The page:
STP643

    In Situ Auger Electron Spectroscopy Tensile Fracture Study of Nickel Alloys

    Published: Jan 1978


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    Abstract

    An elevated temperature tensile fracture device has been built for in situ Auger electron spectroscopy studies that permits characterization of grain boundary chemistry of high-temperature structural materials. The system has been applied to a series of commercial nickel-base superalloys doped with impurities known to have deleterious effects on the mechanical properties. Clear grain boundary segregation of the elements bismuth, tellurium, lead, and sulfur has been observed confirming that the elements most harmful to the mechanical properties of superalloys are also those that are grain boundary active. The additive hafnium was found to be effective in restricting the grain boundary segregation of sulfur by combining with sulfur to form a stable carbosulfide compound.

    Keywords:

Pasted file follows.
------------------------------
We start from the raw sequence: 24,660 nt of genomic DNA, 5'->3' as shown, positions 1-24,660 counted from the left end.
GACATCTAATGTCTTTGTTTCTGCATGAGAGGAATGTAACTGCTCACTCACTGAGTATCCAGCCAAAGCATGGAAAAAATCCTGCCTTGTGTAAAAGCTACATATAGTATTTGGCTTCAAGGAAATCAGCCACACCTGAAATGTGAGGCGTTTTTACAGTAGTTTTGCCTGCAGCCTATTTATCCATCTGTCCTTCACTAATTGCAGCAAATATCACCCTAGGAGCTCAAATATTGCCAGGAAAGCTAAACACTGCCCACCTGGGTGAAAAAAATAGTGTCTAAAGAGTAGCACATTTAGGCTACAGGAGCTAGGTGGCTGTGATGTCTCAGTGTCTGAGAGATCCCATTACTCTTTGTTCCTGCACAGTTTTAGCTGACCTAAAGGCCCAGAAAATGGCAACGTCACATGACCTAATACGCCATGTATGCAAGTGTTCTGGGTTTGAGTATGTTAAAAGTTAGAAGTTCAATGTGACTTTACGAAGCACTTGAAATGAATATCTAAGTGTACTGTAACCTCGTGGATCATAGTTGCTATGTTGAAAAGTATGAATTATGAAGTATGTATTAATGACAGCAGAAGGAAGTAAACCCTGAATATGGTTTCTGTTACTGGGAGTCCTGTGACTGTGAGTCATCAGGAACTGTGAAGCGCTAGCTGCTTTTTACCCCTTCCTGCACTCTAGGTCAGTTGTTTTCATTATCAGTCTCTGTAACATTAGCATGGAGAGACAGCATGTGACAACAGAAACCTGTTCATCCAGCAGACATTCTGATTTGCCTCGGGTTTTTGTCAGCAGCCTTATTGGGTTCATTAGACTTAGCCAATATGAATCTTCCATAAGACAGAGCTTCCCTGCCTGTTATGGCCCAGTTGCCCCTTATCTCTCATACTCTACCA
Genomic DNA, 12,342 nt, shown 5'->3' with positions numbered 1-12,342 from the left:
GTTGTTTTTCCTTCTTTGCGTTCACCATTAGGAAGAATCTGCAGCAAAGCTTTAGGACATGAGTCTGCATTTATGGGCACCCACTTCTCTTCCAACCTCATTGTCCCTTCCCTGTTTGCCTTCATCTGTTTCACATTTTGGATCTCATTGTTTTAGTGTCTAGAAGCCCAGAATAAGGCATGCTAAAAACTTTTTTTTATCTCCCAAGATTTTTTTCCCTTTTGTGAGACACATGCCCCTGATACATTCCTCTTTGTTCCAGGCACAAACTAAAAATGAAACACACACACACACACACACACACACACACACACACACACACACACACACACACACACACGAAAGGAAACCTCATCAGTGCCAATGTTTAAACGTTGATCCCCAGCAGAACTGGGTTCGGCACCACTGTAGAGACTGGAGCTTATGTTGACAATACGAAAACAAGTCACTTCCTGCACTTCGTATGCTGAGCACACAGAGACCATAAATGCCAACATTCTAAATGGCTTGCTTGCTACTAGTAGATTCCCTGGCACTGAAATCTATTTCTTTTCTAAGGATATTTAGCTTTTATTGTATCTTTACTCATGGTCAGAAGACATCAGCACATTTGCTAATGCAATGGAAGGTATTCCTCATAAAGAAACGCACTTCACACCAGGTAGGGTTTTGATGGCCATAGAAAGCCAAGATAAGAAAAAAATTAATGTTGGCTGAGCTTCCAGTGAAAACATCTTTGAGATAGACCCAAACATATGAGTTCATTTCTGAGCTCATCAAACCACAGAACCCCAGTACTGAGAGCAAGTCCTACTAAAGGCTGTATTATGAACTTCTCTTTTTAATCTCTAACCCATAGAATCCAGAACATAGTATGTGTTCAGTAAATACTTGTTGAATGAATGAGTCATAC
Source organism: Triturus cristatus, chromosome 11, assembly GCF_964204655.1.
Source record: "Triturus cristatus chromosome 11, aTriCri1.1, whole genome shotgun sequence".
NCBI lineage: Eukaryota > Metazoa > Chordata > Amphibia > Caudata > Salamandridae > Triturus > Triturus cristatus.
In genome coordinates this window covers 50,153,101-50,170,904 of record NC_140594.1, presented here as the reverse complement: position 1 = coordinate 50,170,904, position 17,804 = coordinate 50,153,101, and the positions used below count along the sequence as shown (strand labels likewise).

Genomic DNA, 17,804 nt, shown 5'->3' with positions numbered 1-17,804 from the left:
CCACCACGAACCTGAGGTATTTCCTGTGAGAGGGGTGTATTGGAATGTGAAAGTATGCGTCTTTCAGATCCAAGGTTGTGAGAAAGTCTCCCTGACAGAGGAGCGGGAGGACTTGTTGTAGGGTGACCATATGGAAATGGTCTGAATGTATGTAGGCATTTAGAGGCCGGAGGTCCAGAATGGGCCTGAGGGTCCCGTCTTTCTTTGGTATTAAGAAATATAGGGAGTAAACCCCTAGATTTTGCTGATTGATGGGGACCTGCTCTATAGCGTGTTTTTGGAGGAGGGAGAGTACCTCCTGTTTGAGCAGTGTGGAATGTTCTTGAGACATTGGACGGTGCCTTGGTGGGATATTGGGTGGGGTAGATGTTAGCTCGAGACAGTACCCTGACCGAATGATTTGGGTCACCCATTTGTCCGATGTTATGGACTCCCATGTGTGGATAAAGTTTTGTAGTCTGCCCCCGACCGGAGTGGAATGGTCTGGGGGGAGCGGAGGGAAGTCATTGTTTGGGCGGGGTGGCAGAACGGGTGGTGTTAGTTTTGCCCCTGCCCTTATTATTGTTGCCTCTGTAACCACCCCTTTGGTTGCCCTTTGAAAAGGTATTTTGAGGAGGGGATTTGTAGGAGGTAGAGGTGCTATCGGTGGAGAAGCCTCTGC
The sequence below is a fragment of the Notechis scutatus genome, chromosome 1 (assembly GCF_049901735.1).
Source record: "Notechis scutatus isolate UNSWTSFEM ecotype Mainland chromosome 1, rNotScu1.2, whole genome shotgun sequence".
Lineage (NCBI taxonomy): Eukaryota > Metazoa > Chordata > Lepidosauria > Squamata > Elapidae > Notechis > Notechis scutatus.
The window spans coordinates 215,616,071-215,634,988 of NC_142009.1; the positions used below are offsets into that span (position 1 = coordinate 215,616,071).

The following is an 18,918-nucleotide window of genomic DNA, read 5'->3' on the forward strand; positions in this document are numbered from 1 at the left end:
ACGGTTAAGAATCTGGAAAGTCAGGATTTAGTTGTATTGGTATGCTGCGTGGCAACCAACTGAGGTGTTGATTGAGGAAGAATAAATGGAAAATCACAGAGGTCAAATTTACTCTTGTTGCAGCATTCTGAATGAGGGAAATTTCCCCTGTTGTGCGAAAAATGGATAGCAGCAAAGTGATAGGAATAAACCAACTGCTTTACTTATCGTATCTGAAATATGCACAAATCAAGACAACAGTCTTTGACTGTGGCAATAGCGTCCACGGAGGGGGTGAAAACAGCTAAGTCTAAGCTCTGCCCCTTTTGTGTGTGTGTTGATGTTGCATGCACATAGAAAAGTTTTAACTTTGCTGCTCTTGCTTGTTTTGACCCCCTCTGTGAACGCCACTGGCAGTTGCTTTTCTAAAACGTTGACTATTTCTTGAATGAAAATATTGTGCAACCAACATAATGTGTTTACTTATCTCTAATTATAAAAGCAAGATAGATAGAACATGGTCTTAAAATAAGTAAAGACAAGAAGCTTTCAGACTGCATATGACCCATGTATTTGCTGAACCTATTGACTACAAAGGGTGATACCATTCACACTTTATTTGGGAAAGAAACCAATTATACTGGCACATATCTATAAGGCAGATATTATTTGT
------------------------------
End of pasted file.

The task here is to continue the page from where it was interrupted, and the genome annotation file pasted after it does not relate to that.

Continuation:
quantitative analysis, materials, spectroscopy, Auger electrons, surface chemistry, sputtering, mechanical properties, fractures (materials), embrittlement, segregation, grain boundaries, impurities, solubility, solutes, nickel alloys, super-alloys, sulfur, bismuth, tellurium, lead, selenium, thallium


    Author Information:

    Walsh, JM
    Assistant materials project engineer and senior materials engineers, Materials Engineering and Research Laboratory, Pratt & Whitney Aircraft, Middletown, Conn

    Gumz, KP
    Assistant materials project engineer and senior materials engineers, Materials Engineering and Research Laboratory, Pratt & Whitney Aircraft, Middletown, Conn

    Anderson, NP
    Assistant materials project engineer and senior materials engineers, Materials Engineering and Research Laboratory, Pratt & Whitney Aircraft, Middletown, Conn


    Paper ID: STP25601S

    Committee/Subcommittee: E42.03

    DOI: 10.1520/STP25601S


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